crushing your long runs, giving big efforts on your tempo runs and speed work,
but maybe you’re starting to feel some tightness and soreness creeping in at
times. What is the first step to preventing this from becoming an injury
situation that keeps you from finishing your training and reaching your goals
on race day?
do you want to do this you might ask? Well for one reason, resting is when you
get faster! All of your training is a stress to your body, this makes your
tired, sore and decreases your ability to hold efforts in training. When you
rest, the adaptations take place and you bounce back ready to go harder and
stronger than before. Another benefit is that all that soreness from the great
training you’re doing is going to decrease. You’re going to be more comfortable
and that will translate to more productive workouts.
how do you incorporate rest into your training?
triathlete Jesse Thomas shared some tips with Competitor Group:
way easier on your easy days.
every workout needs to be a personal best, your hard workouts should be HARD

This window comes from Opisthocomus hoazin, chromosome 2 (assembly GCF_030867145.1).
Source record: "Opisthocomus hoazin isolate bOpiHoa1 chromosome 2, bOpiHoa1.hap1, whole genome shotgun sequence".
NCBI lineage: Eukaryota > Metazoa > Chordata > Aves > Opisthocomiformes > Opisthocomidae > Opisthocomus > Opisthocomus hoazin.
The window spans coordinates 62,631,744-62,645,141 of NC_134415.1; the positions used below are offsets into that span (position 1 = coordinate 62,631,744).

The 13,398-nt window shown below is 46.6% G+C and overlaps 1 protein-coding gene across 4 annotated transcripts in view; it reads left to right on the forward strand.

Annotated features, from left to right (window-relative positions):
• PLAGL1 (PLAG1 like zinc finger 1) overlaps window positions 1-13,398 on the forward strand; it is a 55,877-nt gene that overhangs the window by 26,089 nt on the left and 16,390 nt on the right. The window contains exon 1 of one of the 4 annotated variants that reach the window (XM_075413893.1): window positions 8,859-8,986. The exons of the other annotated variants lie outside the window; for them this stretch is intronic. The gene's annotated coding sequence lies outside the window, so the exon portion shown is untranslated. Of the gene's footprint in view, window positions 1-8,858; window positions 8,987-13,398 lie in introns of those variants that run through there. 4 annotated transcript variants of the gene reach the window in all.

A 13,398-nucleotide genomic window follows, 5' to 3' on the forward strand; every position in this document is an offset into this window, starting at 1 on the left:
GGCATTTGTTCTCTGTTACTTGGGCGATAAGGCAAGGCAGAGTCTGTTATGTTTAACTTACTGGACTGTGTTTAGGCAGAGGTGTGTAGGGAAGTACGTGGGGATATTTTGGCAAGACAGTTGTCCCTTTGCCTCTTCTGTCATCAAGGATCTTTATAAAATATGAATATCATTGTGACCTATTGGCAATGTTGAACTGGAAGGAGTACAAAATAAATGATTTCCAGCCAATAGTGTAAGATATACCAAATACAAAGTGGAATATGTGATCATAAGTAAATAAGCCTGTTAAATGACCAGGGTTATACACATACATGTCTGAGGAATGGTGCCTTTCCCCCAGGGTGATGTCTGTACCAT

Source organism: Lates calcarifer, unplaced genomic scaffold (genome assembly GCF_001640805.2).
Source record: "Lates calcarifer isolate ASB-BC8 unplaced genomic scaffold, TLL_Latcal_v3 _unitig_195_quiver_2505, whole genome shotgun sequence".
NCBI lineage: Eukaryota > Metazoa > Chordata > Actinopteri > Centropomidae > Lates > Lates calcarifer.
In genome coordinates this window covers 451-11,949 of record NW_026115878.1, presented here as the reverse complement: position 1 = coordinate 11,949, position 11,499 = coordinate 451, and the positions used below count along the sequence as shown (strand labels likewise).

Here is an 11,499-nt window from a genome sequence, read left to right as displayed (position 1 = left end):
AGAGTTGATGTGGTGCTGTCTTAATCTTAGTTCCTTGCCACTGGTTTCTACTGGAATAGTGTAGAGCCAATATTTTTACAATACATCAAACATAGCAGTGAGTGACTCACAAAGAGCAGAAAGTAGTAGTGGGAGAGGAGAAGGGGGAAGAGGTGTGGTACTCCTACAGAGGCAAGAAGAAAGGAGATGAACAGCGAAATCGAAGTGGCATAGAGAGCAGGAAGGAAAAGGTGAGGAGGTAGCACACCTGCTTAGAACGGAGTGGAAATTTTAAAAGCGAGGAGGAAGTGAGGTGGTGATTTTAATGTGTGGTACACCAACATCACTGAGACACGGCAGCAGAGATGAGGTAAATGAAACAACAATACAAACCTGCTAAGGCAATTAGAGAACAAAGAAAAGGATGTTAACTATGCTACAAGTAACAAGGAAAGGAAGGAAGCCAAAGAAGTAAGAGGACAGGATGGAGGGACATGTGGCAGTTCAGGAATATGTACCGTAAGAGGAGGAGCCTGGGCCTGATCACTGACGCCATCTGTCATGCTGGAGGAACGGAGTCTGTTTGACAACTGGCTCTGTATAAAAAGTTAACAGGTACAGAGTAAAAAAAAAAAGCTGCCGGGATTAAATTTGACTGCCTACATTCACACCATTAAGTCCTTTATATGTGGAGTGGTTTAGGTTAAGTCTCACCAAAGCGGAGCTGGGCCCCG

and your easy ones should be really, really, really easy. You’re training for a
big effort on a single day, not a multi-day event like a cycling stage race.
the plan when your mind or body aren’t up to it.
you have a long run or intense track session planned but the kids are sick,
work went late and you skipped lunch, change the workout or push it to another
day when the workout can be more productive for you.
single biggest difference between professional endurance athletes and amateurs
is sleep. It’s hard to do; between family obligations, work, home maintenance
and watching the Olympics every night, but if your motivation is dropping and
the body is feeling sore, get some extra sleep. Even if it means skipping a
workout here or there, remember the workouts are the stimulus for improvement,
the actual improvement comes when we rest. Just a little bit adds up fast, one
of my cycling friends once pointed out to me that just an extra 15 minutes of
sleep a night is an extra hour and 45 minutes of sleep in a week.
When should you rest and how should you rest?
Eric Wheeler MSPT MPE CSCS
Team with an extensive list of athletic accomplishments including 2x Ironman finisher
with a PR of 10:09:05. He earned a Boston Qualifying time for 2016 with a
marathon PR of 3:06:27. A Physical Therapist and Certified Strength &
Conditioning Specialist (CSCS), Eric enjoys helping injured runners get back on
their feet. It’s hard to believe Eric
only started running in 2010 because everyone at Cape Cod Rehab was excited
about the Falmouth Road Race! His motto: “Never judge your life because of one
bad day. Judge it because of the BEST DAY.”